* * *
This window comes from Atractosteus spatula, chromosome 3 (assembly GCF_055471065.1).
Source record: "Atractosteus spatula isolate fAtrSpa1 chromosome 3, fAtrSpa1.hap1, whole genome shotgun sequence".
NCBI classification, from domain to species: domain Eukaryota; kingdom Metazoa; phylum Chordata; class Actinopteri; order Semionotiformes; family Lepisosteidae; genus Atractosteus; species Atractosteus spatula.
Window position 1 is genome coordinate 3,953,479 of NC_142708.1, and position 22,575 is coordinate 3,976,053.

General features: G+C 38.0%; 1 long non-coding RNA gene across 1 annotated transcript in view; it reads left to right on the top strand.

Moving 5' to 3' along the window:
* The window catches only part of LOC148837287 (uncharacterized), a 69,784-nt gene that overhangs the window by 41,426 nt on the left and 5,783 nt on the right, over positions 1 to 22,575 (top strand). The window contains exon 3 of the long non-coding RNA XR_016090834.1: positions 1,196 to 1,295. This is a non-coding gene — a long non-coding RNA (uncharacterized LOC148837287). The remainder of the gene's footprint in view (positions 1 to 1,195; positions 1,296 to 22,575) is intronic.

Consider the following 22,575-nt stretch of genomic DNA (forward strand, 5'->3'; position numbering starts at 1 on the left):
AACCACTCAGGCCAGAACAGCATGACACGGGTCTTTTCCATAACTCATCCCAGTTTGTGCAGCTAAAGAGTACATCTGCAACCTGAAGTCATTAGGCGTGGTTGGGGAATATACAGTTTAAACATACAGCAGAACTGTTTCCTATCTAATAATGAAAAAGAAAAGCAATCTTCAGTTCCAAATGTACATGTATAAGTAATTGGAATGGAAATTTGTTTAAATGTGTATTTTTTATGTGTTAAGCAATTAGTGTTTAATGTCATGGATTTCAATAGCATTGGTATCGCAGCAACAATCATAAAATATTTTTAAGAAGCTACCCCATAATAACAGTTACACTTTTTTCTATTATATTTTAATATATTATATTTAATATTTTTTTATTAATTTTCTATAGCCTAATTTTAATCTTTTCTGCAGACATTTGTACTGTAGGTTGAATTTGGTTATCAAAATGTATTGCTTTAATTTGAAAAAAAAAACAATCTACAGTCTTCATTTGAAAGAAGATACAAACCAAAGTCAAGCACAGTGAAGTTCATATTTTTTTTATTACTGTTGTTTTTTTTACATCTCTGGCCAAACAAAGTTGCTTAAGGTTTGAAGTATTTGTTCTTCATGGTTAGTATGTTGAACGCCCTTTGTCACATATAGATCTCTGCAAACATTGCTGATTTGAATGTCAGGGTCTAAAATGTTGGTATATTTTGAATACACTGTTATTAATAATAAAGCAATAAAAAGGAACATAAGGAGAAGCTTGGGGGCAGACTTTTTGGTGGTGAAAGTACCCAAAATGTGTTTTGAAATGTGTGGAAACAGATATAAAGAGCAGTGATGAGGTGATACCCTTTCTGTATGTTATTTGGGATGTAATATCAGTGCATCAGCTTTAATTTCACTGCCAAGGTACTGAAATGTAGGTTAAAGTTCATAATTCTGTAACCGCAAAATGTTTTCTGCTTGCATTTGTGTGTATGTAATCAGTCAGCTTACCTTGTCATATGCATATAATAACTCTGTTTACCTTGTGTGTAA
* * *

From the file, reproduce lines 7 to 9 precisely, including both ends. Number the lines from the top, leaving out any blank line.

* The window catches only part of LOC148837287 (uncharacterized), a 69,784-nt gene that overhangs the window by 41,426 nt on the left and 5,783 nt on the right, over positions 1 to 22,575 (top strand). The window contains exon 3 of the long non-coding RNA XR_016090834.1: positions 1,196 to 1,295. This is a non-coding gene — a long non-coding RNA (uncharacterized LOC148837287). The remainder of the gene's footprint in view (positions 1 to 1,195; positions 1,296 to 22,575) is intronic.

Consider the following 22,575-nt stretch of genomic DNA (forward strand, 5'->3'; position numbering starts at 1 on the left):
AACCACTCAGGCCAGAACAGCATGACACGGGTCTTTTCCATAACTCATCCCAGTTTGTGCAGCTAAAGAGTACATCTGCAACCTGAAGTCATTAGGCGTGGTTGGGGAATATACAGTTTAAACATACAGCAGAACTGTTTCCTATCTAATAATGAAAAAGAAAAGCAATCTTCAGTTCCAAATGTACATGTATAAGTAATTGGAATGGAAATTTGTTTAAATGTGTATTTTTTATGTGTTAAGCAATTAGTGTTTAATGTCATGGATTTCAATAGCATTGGTATCGCAGCAACAATCATAAAATATTTTTAAGAAGCTACCCCATAATAACAGTTACACTTTTTTCTATTATATTTTAATATATTATATTTAATATTTTTTTATTAATTTTCTATAGCCTAATTTTAATCTTTTCTGCAGACATTTGTACTGTAGGTTGAATTTGGTTATCAAAATGTATTGCTTTAATTTGAAAAAAAAAACAATCTACAGTCTTCATTTGAAAGAAGATACAAACCAAAGTCAAGCACAGTGAAGTTCATATTTTTTTTATTACTGTTGTTTTTTTTACATCTCTGGCCAAACAAAGTTGCTTAAGGTTTGAAGTATTTGTTCTTCATGGTTAGTATGTTGAACGCCCTTTGTCACATATAGATCTCTGCAAACATTGCTGATTTGAATGTCAGGGTCTAAAATGTTGGTATATTTTGAATACACTGTTATTAATAATAAAGCAATAAAAAGGAACATAAGGAGAAGCTTGGGGGCAGACTTTTTGGTGGTGAAAGTACCCAAAATGTGTTTTGAAATGTGTGGAAACAGATATAAAGAGCAGTGATGAGGTGATACCCTTTCTGTATGTTATTTGGGATGTAATATCAGTGCATCAGCTTTAATTTCACTGCCAAGGTACTGAAATGTAGGTTAAAGTTCATAATTCTGTAACCGCAAAATGTTTTCTGCTTGCATTTGTGTGTATGTAATCAGTCAGCTTACCTTGTCATATGCATATAATAACTCTGTTTACCTTGTGTGTAA